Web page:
Candidates will be required to produce a folder comprising two pieces of original writing, differentiated by primary audience, purpose and genre, and two commentaries which explore the writing process and assess the success of the individual pieces. Their genre choices will be ambitious and challenging; range and variety will be evident throughout their folder
Telling porkies about gammon If you're thinking ahead to Paper 2 at the end of the week and wondering about potential case studies to use for the language change question or even for debates about language for Section B, gammon might be a good place to look.
It's one of those words that's been around for a while with one main meaning a kind of smoked ham but it's recently developed a newer and more controversial meaning that's been used online and debated in various newspapers by some of the most high profile columnists and sharpest minds of our generation and Brendan O'Neill from the appalling Spiked Online.
It's a neat example of semantic change, polysemy and debates about the potential of language to cause offence. It also ties in quite nicely with the sample paper on 'literally' and attitudes to language change.
So what does this new type of 'gammon' mean? But it was in that it really took off when it was used to describe a post-Brexit vote phenomenon that many had observed but few had been able to nail so accurately: You might have seen the "wall of gammon" assembled from the faces of Question Time audience members judged to fit the criteria.
So far so good. On the other hand, if that's you, your dad or your Uncle Barry, it might not go down so well. And doesn't that mean that 'gammon' therefore must be a racial slur? That was certainly the argument put forward by the DUP MP Emma Little-Pengelly who claimed that 'gammon' was a term 'based on skin colour and age' and therefore a slur that should not be used.
You can read more about it here and about the subsequent debate over the term. Use of the term has spiked in the last few weeks. And while the original meaning of gammon seems to have been on the decline since its peak in around as the Google n-gram below shows, its more recent meaning has spread far and wide.
The number of searches for 'gammon' as an insult or 'gammon' as slang can be tracked through Google Trends and they show a spike in Probably, if these charts are anything to go by.
And that's an interesting case study in itself, because tracing the spread of a new slang term, or an old word that's been given a new meaning, is a fascinating way of looking at what language is and how it works.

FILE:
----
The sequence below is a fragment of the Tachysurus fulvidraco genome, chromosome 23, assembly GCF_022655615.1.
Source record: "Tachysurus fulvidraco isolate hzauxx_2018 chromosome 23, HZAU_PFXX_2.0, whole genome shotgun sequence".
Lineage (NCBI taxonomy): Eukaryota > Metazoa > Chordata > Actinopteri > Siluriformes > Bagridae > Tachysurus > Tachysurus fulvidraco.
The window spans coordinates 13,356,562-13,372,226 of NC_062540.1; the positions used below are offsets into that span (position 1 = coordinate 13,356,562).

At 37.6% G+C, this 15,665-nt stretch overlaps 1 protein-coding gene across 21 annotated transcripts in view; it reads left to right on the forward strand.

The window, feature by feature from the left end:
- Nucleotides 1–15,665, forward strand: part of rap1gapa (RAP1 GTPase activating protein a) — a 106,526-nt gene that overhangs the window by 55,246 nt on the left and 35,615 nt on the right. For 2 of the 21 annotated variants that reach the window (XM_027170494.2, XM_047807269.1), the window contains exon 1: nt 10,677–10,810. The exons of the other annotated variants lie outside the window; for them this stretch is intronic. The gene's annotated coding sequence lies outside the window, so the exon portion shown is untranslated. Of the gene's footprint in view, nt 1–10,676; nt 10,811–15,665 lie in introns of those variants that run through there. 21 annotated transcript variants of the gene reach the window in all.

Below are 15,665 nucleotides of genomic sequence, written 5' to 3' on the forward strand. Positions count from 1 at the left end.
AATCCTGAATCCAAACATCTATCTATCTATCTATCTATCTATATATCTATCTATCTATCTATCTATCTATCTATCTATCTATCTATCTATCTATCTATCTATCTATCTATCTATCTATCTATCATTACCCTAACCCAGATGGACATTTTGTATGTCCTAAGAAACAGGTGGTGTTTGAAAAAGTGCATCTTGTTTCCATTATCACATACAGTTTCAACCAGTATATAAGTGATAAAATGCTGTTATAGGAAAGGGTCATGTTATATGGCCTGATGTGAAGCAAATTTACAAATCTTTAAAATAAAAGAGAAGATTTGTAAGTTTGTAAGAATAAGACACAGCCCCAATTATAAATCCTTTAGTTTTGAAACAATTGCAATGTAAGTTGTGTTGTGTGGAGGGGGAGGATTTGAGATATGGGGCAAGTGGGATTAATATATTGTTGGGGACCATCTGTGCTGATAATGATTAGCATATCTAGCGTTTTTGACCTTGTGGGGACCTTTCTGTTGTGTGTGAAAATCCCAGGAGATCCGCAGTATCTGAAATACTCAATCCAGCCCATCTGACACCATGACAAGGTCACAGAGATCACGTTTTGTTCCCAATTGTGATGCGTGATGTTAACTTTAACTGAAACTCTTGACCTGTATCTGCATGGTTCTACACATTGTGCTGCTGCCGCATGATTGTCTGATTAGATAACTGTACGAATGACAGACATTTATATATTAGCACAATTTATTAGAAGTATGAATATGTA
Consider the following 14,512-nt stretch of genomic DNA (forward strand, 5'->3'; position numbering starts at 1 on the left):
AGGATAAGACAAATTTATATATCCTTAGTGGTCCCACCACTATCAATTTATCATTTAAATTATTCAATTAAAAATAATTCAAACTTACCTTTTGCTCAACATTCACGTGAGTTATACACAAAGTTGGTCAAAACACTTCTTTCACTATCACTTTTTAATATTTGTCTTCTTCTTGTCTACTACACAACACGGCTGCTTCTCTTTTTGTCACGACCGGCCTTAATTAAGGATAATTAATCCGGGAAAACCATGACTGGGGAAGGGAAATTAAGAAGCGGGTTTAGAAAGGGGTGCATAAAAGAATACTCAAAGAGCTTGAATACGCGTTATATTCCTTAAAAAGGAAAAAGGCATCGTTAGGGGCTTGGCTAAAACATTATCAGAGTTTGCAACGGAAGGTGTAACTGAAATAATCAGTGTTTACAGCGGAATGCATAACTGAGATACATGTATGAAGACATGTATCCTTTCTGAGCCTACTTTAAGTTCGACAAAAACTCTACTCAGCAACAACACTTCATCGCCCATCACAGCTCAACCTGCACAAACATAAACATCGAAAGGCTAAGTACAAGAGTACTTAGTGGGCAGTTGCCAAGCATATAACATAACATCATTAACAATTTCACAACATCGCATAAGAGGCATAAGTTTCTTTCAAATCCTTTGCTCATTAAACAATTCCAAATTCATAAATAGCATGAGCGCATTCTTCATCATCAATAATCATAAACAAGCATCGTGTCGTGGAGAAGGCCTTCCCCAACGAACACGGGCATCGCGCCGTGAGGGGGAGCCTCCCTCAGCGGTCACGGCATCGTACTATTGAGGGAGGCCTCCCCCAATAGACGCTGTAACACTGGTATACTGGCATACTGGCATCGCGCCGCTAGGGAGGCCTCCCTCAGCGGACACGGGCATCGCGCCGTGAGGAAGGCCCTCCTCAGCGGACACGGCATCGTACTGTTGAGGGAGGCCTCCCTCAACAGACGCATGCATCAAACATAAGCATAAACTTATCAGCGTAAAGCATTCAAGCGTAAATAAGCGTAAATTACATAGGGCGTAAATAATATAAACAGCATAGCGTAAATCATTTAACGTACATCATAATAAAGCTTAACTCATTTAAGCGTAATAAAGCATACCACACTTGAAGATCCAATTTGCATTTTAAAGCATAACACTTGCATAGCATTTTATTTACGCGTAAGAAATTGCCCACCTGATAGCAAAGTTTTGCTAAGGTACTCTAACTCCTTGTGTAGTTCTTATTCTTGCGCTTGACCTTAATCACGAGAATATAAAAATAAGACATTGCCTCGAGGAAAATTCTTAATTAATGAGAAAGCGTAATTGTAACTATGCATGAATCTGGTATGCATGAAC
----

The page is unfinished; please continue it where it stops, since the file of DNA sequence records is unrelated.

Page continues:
But what about the wider debate about gammon as an insult? Is it - as several have claimed - a racist slur? Is it sharp intake of breath as bad as the n-word? This tweeter thinks not and I'd tend to agree with him. But that's Twitter and people are often very rude on Twitter. I try to stay off it these days and fail most of the time.
What about other commentators? And what about the wider language debate about what constitutes a slur? One accusation is that gammon has been used by left-wingers to attack their political opponents when reasoned argument fails.
It sits alongside centrist dad and melt as terms that left-wingers use to abuse those to their right and perhaps equates with the kind of jibes that right-wingers have been chucking at the left for even longer: Matt Zarb-Cousin is one such left-winger and he argues in Huck magazine that it can't be racist as it's directed at a group of people who choose to behave in a certain way.
On the other hand, Lucy Fisher in The Times argues a different line: Whether or not the trope is a statement about race, it is obviously a statement about culture and class. Gammons are backward, provincial embarrassments.
They may be unskilled workers or small business owners or wealthy aristocrats.
No debate about politics would be complete without Owen Jones of The Guardian getting a word in. Gammon is a racist slur, we are told. Let me put this gently: White people mocking other white people over their skin colour is not racism.The commentary is just as important as the Original Writing piece in that it is also words and the same aqa of marks Coursework piece will test english ability language employ all of the assessment objectives equally.
As Level English Language Coursework Aqa Dec 19, Block language and argument a level aqa coursework A Desired English Coursework Help A Full English language a level coursework help The TOEFL GCSE Coursework Don't, Maths, Phenomenon.
Course Companions, Revision Guides, Exam Practice for Secondary Schools from ZigZag Education The Writer's Process: How to Write a Reflective Commentary for A Level AQA Our site uses grupobittia.com: £ Right, due tomorrow.
I've been trying to start it for a couple of hours now and have no idea how to! Here's my production: Neil Patrick Harris – a nam. Welcome to ZigZag English! Here you can browse, preview and order photocopiable teaching resources for English Literature, English Language, Lang & Lit and Creative Writing.
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